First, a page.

We left the summit area at 10:30 and began the descent.  The parade of hikers and dogs began not long afterward...every five minutes, we'd pass a couple or a group, most of them with dogs.  ALL the dogs were extremely well-behaved and ALL the people were joyful and smiling.  It was nice, I enjoyed it...I usually steer clear of crowds, but yesterday's descent was extremely enjoyable.  Perhaps I've allowed myself to become too much of a hermit lately.  Lots of people on the trails can be fun.

We made it back to the car around 12:30.  The heat was becoming intense and all three of us were VERY glad we'd had an early start.

NOTE -- we wisely did NOT bring our JMT packs on this hike.  They would have been torn to shreds.  We used our old packs and wore old clothes.

Here's some visual documentation of our bushwhacking wounds...struggling through/over/under/around sharp branches can be bad for your skin (and clothing!)...

My shirt

Sage's leg
Sage's arm
my arm

my leg

Alex's arm

We were going to do an overnight tonight, but we had to stay home today due to last-minute errands.  Instead, we're hiking early tomorrow morning and all day Wednesday.  I should have those two trip reports up by late Thursday evening.


Wednesday, June 25, 2014

JMT Training Hike, Peak 4 of 21: Mt. Sugarloaf (Groveton, 52WAV). June 24, 2014

Don't forget, folks -- we're fundraising for Feeding America, and we've still got a few hundred dollars to raise, so if you can afford to donate, please do!  Thanks!  We've only five weeks until the John Muir Trail, and we'd love to meet our fundraising goal before we leave New Hampshire.

Mt. Sugarloaf in Groveton via Mt. Sugarloaf Trail.  4.2 miles roundtrip with 2200 feet of elevation gain.

Though the views from the summit ledges are lovely, I don't think I'll ever do this one again.  The trailhead is far, far, north along a bumpy forest service road and the trail feels like an unrelenting slog straight uphill.

I'm happy to report that we made short work of this unremarkable trail -- we were up and down in two and a half hours (including snack time on the summit), which is far less than adult book time.  The girls have been hiking faster than adult book time for a while now, but I'm still surprised when we finish earlier than I expect.  As has happened on previous hikes, they had to stop and wait for me on some of the steeper bits as I huffed and puffed my way up.  They're carrying everything they'll carry on the JMT now, so their speed and stamina are good signs of their ability to handle and enjoy our upcoming thru-hike.

The trail begins by a cabin along Nash Stream Road, a little over eight miles north of Emerson Road in Groveton.

The trail goes to the left of the cabin and around a gate...

...before heading into the woods. A tenth of a mile in, there's a sign at an intersection.  Take the left for the Cohos Trail and the right for Sugarloaf Mountain.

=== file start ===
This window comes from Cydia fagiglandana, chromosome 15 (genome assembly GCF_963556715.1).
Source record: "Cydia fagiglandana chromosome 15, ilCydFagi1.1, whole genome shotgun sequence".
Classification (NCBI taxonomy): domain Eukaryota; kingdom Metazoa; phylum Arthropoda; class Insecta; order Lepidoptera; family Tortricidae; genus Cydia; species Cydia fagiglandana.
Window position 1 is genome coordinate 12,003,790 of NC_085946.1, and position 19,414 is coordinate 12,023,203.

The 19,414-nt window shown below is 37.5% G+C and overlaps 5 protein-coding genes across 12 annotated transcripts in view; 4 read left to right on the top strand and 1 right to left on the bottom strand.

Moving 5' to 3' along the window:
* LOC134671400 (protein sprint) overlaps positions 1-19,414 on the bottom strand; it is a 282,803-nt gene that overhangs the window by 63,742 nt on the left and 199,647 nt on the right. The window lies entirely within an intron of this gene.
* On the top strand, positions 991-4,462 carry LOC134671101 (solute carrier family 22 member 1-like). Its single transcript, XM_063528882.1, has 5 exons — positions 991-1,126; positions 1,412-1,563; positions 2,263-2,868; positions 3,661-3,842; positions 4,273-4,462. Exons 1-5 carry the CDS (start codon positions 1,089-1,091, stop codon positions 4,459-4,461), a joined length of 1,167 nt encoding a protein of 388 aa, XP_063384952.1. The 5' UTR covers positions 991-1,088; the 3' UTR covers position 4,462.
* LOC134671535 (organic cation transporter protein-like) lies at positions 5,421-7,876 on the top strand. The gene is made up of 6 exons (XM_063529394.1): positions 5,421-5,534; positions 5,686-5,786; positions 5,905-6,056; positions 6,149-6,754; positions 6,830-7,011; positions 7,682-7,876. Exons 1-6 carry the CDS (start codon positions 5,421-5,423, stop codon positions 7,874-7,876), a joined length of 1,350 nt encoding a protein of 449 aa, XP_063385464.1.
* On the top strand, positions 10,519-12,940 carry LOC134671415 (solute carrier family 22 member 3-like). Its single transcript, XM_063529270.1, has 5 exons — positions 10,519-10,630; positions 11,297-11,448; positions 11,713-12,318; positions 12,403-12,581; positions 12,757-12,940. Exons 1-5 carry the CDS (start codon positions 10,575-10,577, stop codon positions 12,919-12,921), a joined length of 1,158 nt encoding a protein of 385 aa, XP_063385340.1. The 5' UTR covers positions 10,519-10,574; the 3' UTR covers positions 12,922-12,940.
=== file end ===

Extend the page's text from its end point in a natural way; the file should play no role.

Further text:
The trail then looks like this (but much steeper) all the way up to the remains of the fire warden's cabin at 1.6 miles.

The trail levels off a bit just before reaching the clearing with the cabin.

The cabin is in poor condition...

From here, the trail heads back into the woods...

and ascends another half a mile (sometimes steeply) to the summit ledges.


Our views were one-directional.  The day was warm and humid, as you can probably tell from the haze.

This was a nice exercise hike, but I'm glad we've crossed it off Sage's 52WAV list.  It's not my favorite peak in the world.  I don't mind straight-up slogging if there's water to cross or interesting boulders to see, but this trail felt rather bland.  It's well-maintained, though, so folks looking to bag this peak shouldn't have any trouble doing so (thanks, trail workers!).

Alex and Sage returned from this hike and went to karate class for two hours, where they earned new belts (congrats, girls!).

Our next hike was supposed to be today -- right now, actually -- but the forecast calls for major thunderstorms and heavy rains all over the Whites, so we must postpone today's adventure.  We're on a tight schedule, so we may have to use of the girls' karate days to fit in all the peaks we want to do before we leave.  I'd like to not let that happen, though, since Alex and Sage love karate and their classes are important to them...this summer is a whirlwind of juggling between homeschooling and hiking and karate and playdates and camp and outings with the girls''s difficult to make up hiking days.  Still, better to figure it out than to go today and get struck by lightning.

Our next hike is Sunday.  We may do an overnight, so I might not write another trip report until late Monday evening.

Have a good weekend, folks!

Monday, June 23, 2014

JMT Training, Peak 3 of 21: Mt. Success (52WAV)...and the site of the plane crash. June 22, 2014

Mt. Success Trail, Mahoosuc Trail, herd path, Outlook Trail.  About 8 miles roundtrip with about 2000 feet of elevation gain.